WordPress with W3 Total Cache plugin? Should you worry?

W3 Total Cache Christmas Vulnerability

On this year’s Christmas day, many WordPress users were quite unpleasantly surprised by a vulnerability in the popular W3 Total Cache plugin. The issue was a serious one, allowing the attacker to get access to sensible information from the WordPress database including password hashtags, usernames and much more. This meant that an experienced hacker could get full access to your site, download your personal information from it, change its looks, include malicious code, add backdoors for future access and much more bad things, you wouldn’t want to experience. Sounds scary? Not if you host with SiteGround!

W3 Total Cache vulnerability explained

The exploit is quite simple – there is a folder where W3 Total Cache stores its database cache. This folder should have permissions that block outside access to it. Only your plugin should be able to access this directory. Unfortunately, for some reason the folder has been left with permissions that allow everyone to browse through it. The problem gets even worse if you have directory listing enabled for this folder because the attacker can simply download the cache files. However, disabling directory listing doesn’t help either because it just makes it a little harder for the hacker to get to your files. Just a little though, because file names can be guessed since they are using standard naming logic.

What we did to secure the WordPress sites we host?

As usual SiteGround security team was on its guard even at Christmas. As soon as the vulnerability was officially announced at sucuri.com we worked out our own solution that was applied on a server level and preveneted possible intrusions through this WordPress plugin security hole. We patched our web servers to block all requests to the w3 unsecured folder. Thus your plugin continues to work correctly and your information remains safe at the same time.

What to do if you are not hosted by SiteGround?

The official patching solution suggests that you add an .htaccess file with “deny from all” in it, to the folder where W3 Total Cache stores its database cache – “/wp-content/w3tc/dbcache/“. So we highly recommend all w3 total cache users to apply the patch as soon as possible.

In conclusion, if you’re a SiteGround customer you can sit back and enjoy the holidays, we got you covered! If not, you should patch your site before all your information gets stollen… or you can simply transfer to us 🙂

Access email sent!

Sign Up For
More Awesome Content!

Subscribe to receive our monthly newsletters with the latest helpful content and offers from SiteGround.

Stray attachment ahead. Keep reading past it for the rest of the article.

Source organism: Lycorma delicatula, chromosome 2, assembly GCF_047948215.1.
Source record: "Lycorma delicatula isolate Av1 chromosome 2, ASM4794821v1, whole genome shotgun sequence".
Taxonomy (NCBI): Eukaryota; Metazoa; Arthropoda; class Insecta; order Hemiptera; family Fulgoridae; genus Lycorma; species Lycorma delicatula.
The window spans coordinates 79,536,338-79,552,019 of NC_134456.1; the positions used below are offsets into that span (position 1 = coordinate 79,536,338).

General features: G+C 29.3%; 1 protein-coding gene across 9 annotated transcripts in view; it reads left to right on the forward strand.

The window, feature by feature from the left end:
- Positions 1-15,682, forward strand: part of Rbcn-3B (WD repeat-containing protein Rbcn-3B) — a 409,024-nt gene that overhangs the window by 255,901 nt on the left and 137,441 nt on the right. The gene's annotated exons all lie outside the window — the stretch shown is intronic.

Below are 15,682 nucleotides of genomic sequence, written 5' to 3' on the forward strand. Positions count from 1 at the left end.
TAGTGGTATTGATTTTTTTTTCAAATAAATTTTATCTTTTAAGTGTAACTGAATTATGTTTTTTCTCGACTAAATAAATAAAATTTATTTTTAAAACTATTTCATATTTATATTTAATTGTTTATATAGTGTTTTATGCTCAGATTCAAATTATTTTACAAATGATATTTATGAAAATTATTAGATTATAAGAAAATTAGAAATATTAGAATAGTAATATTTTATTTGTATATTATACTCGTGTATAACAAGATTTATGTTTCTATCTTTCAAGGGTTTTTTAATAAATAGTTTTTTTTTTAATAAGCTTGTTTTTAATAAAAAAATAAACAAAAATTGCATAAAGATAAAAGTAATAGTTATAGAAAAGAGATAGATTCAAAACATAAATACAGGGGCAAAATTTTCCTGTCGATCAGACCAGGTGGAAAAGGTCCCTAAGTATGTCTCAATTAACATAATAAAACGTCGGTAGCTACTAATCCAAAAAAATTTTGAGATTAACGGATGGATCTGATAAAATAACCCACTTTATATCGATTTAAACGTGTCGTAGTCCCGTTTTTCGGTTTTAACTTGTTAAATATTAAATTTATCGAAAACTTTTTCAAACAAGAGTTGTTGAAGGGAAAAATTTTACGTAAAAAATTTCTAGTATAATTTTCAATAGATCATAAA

Please check your email to confirm your subscription.

author avatar

Hristo Pandjarov

Product Innovation Director

Enthusiastic about all Open Source applications you can think of, but mostly about WordPress. Add a pinch of love for web design, new technologies, search engine optimisation and you are pretty much there!

Comments ( 3 )

author avatar

Ana1 Love

Dec 28, 2012

Gr8 job Siteground, once again, I rest assured that my website is secure thanks to you. Regards, Ana1

author avatar


Jan 01, 2013

You guys rock! Thank you for keeping our blogs secure.

author avatar

Frank Miller MD

May 14, 2013

I just started buying hosting with SiteGround on basis of web recommendations and one online friend/consultant. I had spent nearly a year fruitlessly dealing with another national better known web hosting service. I was totally new to the WordPress of hosting, blogging and WordPress and suffered a tookit hack attack on my blog-site and it got blacklisted by Google as a dangerous site. I had never heard of these things and naively thought WP was invulnerable, Dumb I know but what did I know? I worked with the hosting service, had the blog santized, followed the hosting service's recommendation to retain an independent WP specialist security firm that was/is quite good and spent three times what the site originally cost me. I could only achieve temporary 'clean' status of my blog and it would get hacked/disabled again, infected with the suspicious tookit worm/toolkit week after week repetitively. I would test it when I started to learn from WordPress' site's tutorials on these issues as it was apparently a widespread issue affecting scads of WP sites worldwide. I would log on to my own site-blog as if I were a reader and get these disheartening message from Norton's or Google that it was a 'dangerous' site, 'infected,' etc. and I gave up. I consulted yet another security site who had the courage to inform me that my so-called great and highly recommended web hosting service was derelict, did not protect their shared account like SiteGround does and they recommended I just shut the site down, have it all erased, taken down and 'disappear it.' I did so resigning myself to looking on the whole thing as a bitter medical school type "learning experience." [I am a physician...]. The independent web security service earned their money in superlative fashion by an outright recommendation to work with and switch to SiteGround citing their in-house security measure. I looked over SiteGround, researched them on the Net and decided to take the plunge and I have been very grateful for finding them. Their service including tutorials for a novice in this web world at least [ I am not entirely ignorant of computer issues as I have been working with OS's my primary interest...since the days of my first computer an original TRS-80 "Trash 80" Radio Shack Model I from 1979 ] have been superb and their live service has been wonderful as I still ran into a few glitches of my own making. I cannot recommend this company highly enough.


Start discussion

Related Posts